Hill: Matt, think back to earlier in the year, when we talked about General Electric cutting their dividend by 50%. I think you were one of the people who made the point, at that time, saying, "Why don't they just cut this thing all the way and do it in one fell swoop?" And now, they've cut it down to just $0.01. If it feels like we've been talking a lot about the stock falling, it's because it has been falling. And today, it's at its lowest point since the summer of 1995. Steve Broido, our man behind the glass, what else was going on in the summer of 1995?

[Kiss from A Rose -- Seal]

Gross: Classic. Batman.

Argersinger: Bad high school memories. 

Hall: That's how it's been going for GE.

Gross: Yeah, not good. There's probably a lot of money to be made on playing the bounce here if they can clean up that balance sheet and turn this business. But I think the risks outweigh those probabilities. I would stay away.

Argersinger: I just realized that Apple could buy three GEs with the cash on its balance sheet. Not to work Apple into every story.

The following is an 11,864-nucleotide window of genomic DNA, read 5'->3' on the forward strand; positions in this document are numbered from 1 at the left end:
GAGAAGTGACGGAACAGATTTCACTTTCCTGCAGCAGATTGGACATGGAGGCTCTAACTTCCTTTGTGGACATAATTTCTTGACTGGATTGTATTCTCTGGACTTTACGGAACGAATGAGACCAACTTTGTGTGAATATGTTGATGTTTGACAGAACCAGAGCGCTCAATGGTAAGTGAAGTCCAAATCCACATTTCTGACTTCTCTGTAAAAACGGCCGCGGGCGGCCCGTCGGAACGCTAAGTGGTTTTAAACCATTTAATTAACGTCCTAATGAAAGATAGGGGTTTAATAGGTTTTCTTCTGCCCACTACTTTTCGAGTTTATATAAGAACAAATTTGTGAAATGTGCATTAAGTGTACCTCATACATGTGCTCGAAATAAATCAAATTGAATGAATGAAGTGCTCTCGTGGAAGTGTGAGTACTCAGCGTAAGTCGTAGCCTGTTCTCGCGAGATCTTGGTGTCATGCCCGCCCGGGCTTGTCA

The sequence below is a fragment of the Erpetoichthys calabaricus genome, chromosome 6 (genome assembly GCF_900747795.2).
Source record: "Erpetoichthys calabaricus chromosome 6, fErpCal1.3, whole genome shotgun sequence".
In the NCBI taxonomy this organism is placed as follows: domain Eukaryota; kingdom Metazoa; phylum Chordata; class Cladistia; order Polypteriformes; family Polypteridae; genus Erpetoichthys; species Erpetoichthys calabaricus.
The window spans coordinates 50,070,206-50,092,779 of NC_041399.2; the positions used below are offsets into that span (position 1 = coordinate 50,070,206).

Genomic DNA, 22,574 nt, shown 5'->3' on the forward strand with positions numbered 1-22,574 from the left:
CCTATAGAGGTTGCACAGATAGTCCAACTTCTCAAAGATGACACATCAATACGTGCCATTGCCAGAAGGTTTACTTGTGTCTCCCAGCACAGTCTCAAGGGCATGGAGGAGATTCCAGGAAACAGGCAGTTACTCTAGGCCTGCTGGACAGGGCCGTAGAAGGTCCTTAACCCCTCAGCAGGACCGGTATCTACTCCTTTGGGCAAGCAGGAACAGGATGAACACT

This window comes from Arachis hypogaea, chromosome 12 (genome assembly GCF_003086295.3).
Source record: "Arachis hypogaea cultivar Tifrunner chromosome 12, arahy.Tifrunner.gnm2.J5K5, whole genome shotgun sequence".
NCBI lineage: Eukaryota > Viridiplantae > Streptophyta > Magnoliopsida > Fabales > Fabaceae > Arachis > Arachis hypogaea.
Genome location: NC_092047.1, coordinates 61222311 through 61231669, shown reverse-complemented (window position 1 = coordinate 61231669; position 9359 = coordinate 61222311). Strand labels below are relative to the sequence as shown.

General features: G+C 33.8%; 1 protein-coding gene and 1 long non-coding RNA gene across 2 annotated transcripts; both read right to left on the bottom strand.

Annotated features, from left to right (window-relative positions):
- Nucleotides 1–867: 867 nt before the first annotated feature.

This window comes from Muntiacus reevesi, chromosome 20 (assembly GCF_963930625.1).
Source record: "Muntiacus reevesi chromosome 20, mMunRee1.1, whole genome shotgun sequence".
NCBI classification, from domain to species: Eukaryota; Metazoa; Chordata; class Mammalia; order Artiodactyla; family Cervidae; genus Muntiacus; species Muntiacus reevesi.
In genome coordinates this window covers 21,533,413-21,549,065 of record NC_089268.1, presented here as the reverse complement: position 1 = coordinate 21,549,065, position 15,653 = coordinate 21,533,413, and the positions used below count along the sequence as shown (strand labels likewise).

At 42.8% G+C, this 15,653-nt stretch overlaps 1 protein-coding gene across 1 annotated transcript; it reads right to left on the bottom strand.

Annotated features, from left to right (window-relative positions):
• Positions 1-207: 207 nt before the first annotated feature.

Gross: Shares of Starbucks (SBUX -1.14%) up 10% on Friday, hitting an all-time high after reporting its best quarter in over a year. Matt, the fourth quarter comps came in over 4%. That's nice, but I'm a little surprised that the stock is responding the way it is. Not that I'm complaining. But it seems like a little bit of an overreaction to a nice quarter, but not an all-time high kind of quarter.

Argersinger: Right. It seems strange to me, as well. China comps, which is where they're betting a lot of their future on, were only up 1%. Still, you look at the comp growth in the U.S., 4%. This is coming off roughly two years where Starbucks was struggling to break out of that 2-3% range. So, 4% is nice. Better still, on the call, management mentioned that a lot of that was coming from more beverage orders, which are higher margin. A lot of people think, "It's because they have the food offerings, that's why the ticket sizes are getting bigger," but actually, it's people buying more beverages. That's a positive.